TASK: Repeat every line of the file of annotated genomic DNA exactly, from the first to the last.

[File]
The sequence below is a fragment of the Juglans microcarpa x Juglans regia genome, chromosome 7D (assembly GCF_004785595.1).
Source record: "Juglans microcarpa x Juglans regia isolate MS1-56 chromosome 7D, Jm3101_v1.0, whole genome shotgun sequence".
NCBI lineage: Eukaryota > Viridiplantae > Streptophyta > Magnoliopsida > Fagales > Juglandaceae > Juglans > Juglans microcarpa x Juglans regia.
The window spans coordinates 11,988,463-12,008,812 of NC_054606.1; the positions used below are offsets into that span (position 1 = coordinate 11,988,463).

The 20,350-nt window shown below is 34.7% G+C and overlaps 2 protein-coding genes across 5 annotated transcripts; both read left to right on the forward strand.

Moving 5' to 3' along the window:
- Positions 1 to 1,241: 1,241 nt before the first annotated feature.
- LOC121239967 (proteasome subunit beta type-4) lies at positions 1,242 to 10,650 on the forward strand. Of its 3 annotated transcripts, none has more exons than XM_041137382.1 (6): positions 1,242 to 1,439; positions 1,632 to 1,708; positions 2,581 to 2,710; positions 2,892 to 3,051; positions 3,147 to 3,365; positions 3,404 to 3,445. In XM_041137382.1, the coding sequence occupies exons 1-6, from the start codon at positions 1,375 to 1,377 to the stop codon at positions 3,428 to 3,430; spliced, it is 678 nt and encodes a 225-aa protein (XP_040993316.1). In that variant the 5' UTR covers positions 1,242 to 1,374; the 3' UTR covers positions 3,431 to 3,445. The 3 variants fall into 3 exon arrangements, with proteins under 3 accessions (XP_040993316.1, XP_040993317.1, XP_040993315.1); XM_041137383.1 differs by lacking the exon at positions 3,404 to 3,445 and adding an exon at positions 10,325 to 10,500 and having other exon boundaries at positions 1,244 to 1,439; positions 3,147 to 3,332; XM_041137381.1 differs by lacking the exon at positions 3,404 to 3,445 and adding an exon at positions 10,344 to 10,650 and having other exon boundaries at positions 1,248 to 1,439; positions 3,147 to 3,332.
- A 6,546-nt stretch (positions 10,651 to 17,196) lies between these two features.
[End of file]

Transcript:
The sequence below is a fragment of the Juglans microcarpa x Juglans regia genome, chromosome 7D (assembly GCF_004785595.1).
Source record: "Juglans microcarpa x Juglans regia isolate MS1-56 chromosome 7D, Jm3101_v1.0, whole genome shotgun sequence".
NCBI lineage: Eukaryota > Viridiplantae > Streptophyta > Magnoliopsida > Fagales > Juglandaceae > Juglans > Juglans microcarpa x Juglans regia.
The window spans coordinates 11,988,463-12,008,812 of NC_054606.1; the positions used below are offsets into that span (position 1 = coordinate 11,988,463).

The 20,350-nt window shown below is 34.7% G+C and overlaps 2 protein-coding genes across 5 annotated transcripts; both read left to right on the forward strand.

Moving 5' to 3' along the window:
- Positions 1 to 1,241: 1,241 nt before the first annotated feature.
- LOC121239967 (proteasome subunit beta type-4) lies at positions 1,242 to 10,650 on the forward strand. Of its 3 annotated transcripts, none has more exons than XM_041137382.1 (6): positions 1,242 to 1,439; positions 1,632 to 1,708; positions 2,581 to 2,710; positions 2,892 to 3,051; positions 3,147 to 3,365; positions 3,404 to 3,445. In XM_041137382.1, the coding sequence occupies exons 1-6, from the start codon at positions 1,375 to 1,377 to the stop codon at positions 3,428 to 3,430; spliced, it is 678 nt and encodes a 225-aa protein (XP_040993316.1). In that variant the 5' UTR covers positions 1,242 to 1,374; the 3' UTR covers positions 3,431 to 3,445. The 3 variants fall into 3 exon arrangements, with proteins under 3 accessions (XP_040993316.1, XP_040993317.1, XP_040993315.1); XM_041137383.1 differs by lacking the exon at positions 3,404 to 3,445 and adding an exon at positions 10,325 to 10,500 and having other exon boundaries at positions 1,244 to 1,439; positions 3,147 to 3,332; XM_041137381.1 differs by lacking the exon at positions 3,404 to 3,445 and adding an exon at positions 10,344 to 10,650 and having other exon boundaries at positions 1,248 to 1,439; positions 3,147 to 3,332.
- A 6,546-nt stretch (positions 10,651 to 17,196) lies between these two features.